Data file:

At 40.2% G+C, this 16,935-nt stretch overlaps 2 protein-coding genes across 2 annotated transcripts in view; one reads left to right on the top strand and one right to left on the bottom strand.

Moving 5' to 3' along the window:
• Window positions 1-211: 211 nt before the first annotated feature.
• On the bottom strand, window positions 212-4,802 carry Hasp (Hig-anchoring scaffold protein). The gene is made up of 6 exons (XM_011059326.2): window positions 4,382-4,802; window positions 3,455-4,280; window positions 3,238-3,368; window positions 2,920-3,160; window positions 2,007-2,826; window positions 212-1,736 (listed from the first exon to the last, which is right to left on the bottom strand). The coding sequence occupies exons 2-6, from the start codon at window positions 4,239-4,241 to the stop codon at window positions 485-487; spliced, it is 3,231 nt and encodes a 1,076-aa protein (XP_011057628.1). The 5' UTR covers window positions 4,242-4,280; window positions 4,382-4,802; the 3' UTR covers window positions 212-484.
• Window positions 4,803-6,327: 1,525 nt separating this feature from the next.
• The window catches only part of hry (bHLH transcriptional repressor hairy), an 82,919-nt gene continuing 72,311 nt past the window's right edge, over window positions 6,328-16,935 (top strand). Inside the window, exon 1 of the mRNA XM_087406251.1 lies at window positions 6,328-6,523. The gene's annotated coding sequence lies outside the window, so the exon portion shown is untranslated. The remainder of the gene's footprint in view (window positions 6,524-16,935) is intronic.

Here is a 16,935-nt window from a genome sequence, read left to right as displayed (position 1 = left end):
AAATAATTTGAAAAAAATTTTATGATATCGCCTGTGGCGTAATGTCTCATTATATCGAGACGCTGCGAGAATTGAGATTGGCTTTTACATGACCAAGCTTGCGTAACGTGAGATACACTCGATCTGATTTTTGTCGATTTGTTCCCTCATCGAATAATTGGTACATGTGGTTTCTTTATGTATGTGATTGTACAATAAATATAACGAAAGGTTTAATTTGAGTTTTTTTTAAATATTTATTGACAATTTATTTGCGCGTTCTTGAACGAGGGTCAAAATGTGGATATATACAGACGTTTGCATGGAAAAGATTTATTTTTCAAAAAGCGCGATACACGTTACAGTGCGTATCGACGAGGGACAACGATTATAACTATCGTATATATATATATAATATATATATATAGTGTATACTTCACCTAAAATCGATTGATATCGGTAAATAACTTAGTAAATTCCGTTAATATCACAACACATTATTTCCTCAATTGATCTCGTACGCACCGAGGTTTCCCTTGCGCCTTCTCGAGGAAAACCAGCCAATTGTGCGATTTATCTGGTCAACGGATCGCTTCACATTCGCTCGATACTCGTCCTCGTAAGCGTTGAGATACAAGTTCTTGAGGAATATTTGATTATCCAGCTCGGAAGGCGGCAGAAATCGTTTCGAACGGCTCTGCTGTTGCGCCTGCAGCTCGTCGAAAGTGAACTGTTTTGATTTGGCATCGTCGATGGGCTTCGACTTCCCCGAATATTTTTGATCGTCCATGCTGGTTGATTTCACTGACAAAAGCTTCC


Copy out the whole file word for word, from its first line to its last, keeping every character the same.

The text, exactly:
At 40.2% G+C, this 16,935-nt stretch overlaps 2 protein-coding genes across 2 annotated transcripts in view; one reads left to right on the top strand and one right to left on the bottom strand.

Moving 5' to 3' along the window:
• Window positions 1-211: 211 nt before the first annotated feature.
• On the bottom strand, window positions 212-4,802 carry Hasp (Hig-anchoring scaffold protein). The gene is made up of 6 exons (XM_011059326.2): window positions 4,382-4,802; window positions 3,455-4,280; window positions 3,238-3,368; window positions 2,920-3,160; window positions 2,007-2,826; window positions 212-1,736 (listed from the first exon to the last, which is right to left on the bottom strand). The coding sequence occupies exons 2-6, from the start codon at window positions 4,239-4,241 to the stop codon at window positions 485-487; spliced, it is 3,231 nt and encodes a 1,076-aa protein (XP_011057628.1). The 5' UTR covers window positions 4,242-4,280; window positions 4,382-4,802; the 3' UTR covers window positions 212-484.
• Window positions 4,803-6,327: 1,525 nt separating this feature from the next.
• The window catches only part of hry (bHLH transcriptional repressor hairy), an 82,919-nt gene continuing 72,311 nt past the window's right edge, over window positions 6,328-16,935 (top strand). Inside the window, exon 1 of the mRNA XM_087406251.1 lies at window positions 6,328-6,523. The gene's annotated coding sequence lies outside the window, so the exon portion shown is untranslated. The remainder of the gene's footprint in view (window positions 6,524-16,935) is intronic.

Here is a 16,935-nt window from a genome sequence, read left to right as displayed (position 1 = left end):
AAATAATTTGAAAAAAATTTTATGATATCGCCTGTGGCGTAATGTCTCATTATATCGAGACGCTGCGAGAATTGAGATTGGCTTTTACATGACCAAGCTTGCGTAACGTGAGATACACTCGATCTGATTTTTGTCGATTTGTTCCCTCATCGAATAATTGGTACATGTGGTTTCTTTATGTATGTGATTGTACAATAAATATAACGAAAGGTTTAATTTGAGTTTTTTTTAAATATTTATTGACAATTTATTTGCGCGTTCTTGAACGAGGGTCAAAATGTGGATATATACAGACGTTTGCATGGAAAAGATTTATTTTTCAAAAAGCGCGATACACGTTACAGTGCGTATCGACGAGGGACAACGATTATAACTATCGTATATATATATATAATATATATATATAGTGTATACTTCACCTAAAATCGATTGATATCGGTAAATAACTTAGTAAATTCCGTTAATATCACAACACATTATTTCCTCAATTGATCTCGTACGCACCGAGGTTTCCCTTGCGCCTTCTCGAGGAAAACCAGCCAATTGTGCGATTTATCTGGTCAACGGATCGCTTCACATTCGCTCGATACTCGTCCTCGTAAGCGTTGAGATACAAGTTCTTGAGGAATATTTGATTATCCAGCTCGGAAGGCGGCAGAAATCGTTTCGAACGGCTCTGCTGTTGCGCCTGCAGCTCGTCGAAAGTGAACTGTTTTGATTTGGCATCGTCGATGGGCTTCGACTTCCCCGAATATTTTTGATCGTCCATGCTGGTTGATTTCACTGACAAAAGCTTCC